Housing providers like us are suddenly dealing with a LOT of data. Our recent pilot scheme to use Switchee devices in the hunt for more data on how our customers are using the energy and heat in their homes is a great example; it will see real benefits for our customers but it adds to what is already a very busy data picture.
Making sense of all this data presents a huge threat to IoT projects from data overload. Our world is more data-driven than ever but is data literacy prominent in our teams? Is it listed as an essential skill on enough job specifications or is it still siloed in just the IT and data departments of your organisation? How much time is it taking your staff to look at and understand your data when we should be providing actionable insights? It’s concerning that too much data and not enough intelligence around it could mean some critical alerts are missed, such as alerts from equipment that monitors falls in supported living.
Plenty of sector-risk profiles have recently highlighted that data integrity is key and we know regulators are even keener on it being a high priority.
“All too often in the sector we see poor control over data, and a lack of awareness around how the information across the business is managed… [There is a] lack of transparency around what, where, why and how data is used, updated and reported as well as who has responsibility for it.”
All this ‘too much too soon’ can lead to an organisation struggling to retrofit a data strategy, if one exists, into the new world. By that, I mean not just treating IoT as just another system but adapting to a new way of collecting data and a new mentality. We should approach it as a way of addressing business pain-points, such as damp and mould or assistive technologies for vulnerable customers, where it helps us focus on end-users and their requirements. By understanding their capacity for information analysis and how they interact with data and insights, we can create a people-centric approach that considers all the decision-making automation we can now apply while recognising that there’s still going to be a human affected at some point.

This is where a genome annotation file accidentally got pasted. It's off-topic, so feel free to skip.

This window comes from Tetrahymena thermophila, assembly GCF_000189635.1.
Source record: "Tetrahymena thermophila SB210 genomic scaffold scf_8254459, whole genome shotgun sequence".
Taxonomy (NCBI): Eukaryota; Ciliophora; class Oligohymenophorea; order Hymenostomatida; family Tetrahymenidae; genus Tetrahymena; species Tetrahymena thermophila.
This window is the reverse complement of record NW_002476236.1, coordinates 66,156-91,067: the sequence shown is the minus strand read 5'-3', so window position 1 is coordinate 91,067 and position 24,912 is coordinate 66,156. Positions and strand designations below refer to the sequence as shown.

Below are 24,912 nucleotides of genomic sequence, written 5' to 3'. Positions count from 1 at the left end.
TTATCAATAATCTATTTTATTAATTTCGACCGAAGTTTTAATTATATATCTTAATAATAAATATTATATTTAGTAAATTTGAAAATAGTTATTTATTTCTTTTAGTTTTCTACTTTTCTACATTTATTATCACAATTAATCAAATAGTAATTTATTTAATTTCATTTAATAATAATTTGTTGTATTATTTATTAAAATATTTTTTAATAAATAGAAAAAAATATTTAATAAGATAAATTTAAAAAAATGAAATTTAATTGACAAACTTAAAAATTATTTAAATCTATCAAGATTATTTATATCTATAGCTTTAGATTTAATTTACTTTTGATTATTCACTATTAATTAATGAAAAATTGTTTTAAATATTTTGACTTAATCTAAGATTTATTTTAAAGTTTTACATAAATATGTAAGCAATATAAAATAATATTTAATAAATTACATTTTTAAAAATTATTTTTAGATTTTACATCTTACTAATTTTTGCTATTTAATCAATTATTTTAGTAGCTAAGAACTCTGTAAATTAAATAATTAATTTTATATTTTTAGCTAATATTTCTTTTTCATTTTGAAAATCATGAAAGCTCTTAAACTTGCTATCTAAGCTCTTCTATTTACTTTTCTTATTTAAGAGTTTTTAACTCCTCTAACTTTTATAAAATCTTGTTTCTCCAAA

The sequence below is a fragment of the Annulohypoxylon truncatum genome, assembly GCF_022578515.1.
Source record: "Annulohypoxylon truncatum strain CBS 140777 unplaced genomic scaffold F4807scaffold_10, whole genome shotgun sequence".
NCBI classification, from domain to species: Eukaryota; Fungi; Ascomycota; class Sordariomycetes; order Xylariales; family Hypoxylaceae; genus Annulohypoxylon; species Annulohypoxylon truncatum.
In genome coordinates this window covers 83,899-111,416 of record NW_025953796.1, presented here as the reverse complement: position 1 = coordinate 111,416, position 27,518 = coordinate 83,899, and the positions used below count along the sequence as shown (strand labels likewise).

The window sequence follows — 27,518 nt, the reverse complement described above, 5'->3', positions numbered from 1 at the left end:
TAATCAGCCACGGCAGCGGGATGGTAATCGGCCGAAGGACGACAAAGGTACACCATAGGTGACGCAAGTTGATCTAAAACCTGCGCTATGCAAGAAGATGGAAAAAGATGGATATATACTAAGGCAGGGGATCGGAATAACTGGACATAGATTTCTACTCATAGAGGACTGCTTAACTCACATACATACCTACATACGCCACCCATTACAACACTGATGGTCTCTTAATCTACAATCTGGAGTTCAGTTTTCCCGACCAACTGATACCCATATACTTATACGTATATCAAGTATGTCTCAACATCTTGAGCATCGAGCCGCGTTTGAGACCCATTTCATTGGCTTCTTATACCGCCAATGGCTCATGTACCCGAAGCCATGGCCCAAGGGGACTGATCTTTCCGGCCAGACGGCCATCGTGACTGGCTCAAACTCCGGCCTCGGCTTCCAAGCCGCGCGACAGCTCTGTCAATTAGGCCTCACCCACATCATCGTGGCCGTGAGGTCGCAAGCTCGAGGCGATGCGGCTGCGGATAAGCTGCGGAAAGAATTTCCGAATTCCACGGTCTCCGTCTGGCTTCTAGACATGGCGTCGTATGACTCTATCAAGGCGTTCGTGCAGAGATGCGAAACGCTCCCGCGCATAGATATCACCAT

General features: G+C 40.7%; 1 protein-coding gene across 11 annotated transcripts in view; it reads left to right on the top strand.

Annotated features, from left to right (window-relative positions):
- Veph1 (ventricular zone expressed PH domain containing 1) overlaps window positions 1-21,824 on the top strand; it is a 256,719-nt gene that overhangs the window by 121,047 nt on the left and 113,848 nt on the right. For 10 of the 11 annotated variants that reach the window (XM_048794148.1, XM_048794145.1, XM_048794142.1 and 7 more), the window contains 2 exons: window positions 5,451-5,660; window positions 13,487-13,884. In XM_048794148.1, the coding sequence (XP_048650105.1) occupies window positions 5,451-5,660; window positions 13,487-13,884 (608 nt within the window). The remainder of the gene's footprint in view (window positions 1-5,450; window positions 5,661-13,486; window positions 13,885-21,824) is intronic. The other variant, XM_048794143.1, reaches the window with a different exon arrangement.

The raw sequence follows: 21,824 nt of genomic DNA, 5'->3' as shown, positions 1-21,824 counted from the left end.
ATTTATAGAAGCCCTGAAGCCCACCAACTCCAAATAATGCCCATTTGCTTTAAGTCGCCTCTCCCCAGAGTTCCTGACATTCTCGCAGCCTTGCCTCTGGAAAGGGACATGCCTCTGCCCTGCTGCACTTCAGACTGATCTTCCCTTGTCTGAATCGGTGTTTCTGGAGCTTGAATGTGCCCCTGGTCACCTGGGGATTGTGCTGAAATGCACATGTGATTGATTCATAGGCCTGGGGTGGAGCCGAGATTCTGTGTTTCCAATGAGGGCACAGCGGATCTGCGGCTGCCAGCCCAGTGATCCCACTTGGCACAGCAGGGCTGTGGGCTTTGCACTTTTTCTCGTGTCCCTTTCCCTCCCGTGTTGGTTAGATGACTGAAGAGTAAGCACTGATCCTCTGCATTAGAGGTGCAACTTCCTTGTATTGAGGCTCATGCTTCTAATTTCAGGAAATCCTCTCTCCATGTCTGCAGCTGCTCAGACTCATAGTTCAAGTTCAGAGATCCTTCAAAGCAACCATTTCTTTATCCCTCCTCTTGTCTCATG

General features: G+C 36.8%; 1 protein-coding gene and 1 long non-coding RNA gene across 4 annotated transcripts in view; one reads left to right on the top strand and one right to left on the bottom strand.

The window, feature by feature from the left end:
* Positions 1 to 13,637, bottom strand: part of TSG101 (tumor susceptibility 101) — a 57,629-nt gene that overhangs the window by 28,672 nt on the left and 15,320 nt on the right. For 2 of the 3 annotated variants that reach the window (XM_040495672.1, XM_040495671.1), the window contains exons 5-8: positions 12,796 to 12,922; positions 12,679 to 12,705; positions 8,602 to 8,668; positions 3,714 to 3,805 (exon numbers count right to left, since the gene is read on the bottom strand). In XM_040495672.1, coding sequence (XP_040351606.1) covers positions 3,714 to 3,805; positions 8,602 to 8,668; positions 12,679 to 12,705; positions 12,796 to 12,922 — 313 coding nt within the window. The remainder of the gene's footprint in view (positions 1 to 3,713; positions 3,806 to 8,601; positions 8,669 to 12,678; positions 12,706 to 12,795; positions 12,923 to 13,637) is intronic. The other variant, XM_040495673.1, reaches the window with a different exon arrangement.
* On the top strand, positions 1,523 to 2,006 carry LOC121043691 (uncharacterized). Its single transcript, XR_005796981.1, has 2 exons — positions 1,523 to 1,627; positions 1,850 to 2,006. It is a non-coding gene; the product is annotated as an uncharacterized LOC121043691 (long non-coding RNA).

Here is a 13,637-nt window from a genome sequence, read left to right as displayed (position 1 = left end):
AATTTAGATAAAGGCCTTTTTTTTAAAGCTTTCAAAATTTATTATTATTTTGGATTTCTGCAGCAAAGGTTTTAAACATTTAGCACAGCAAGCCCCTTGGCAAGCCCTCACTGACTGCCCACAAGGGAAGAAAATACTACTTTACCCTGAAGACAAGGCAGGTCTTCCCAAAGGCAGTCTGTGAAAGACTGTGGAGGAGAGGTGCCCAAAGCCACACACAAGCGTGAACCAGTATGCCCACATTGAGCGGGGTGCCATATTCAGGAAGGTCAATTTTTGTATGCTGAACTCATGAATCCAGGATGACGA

Triaging your data
In housing, we’re well aware of the risks because we’ve already seen some governance rating downgrades because of poor data quality. The solution comes from defining clear goals and objectives before collecting data, thereby reducing the chance of collecting irrelevant or unnecessary information. Then prioritise it, because not all data is created equal, so we know what is most critical. Use automation to process and analyse data so you can act on those important insights, and work hard on how you present that data to others so it’s in an easy-to-understand format. Use machine learning to identify those patterns that help you make decisions, and train more of your staff to be data-literate and democratise data so it isn’t just in the realm of IT.
Knowledge vs. data
We always come back to our customers because we must have the benefits for them in mind. It’s not just about compliance or efficiency KPIs, it’s also about the decisions we make on the investment of our resources. That’s why you need to deliver knowledge rather than data so it can be combined with other information to build a picture. At Platform Housing, our in-house data quality tool is helping us to produce a score for our board on the data we present to them. Developing something that focuses on the picture we present and what then should be acted on is proving vital to how we make decisions.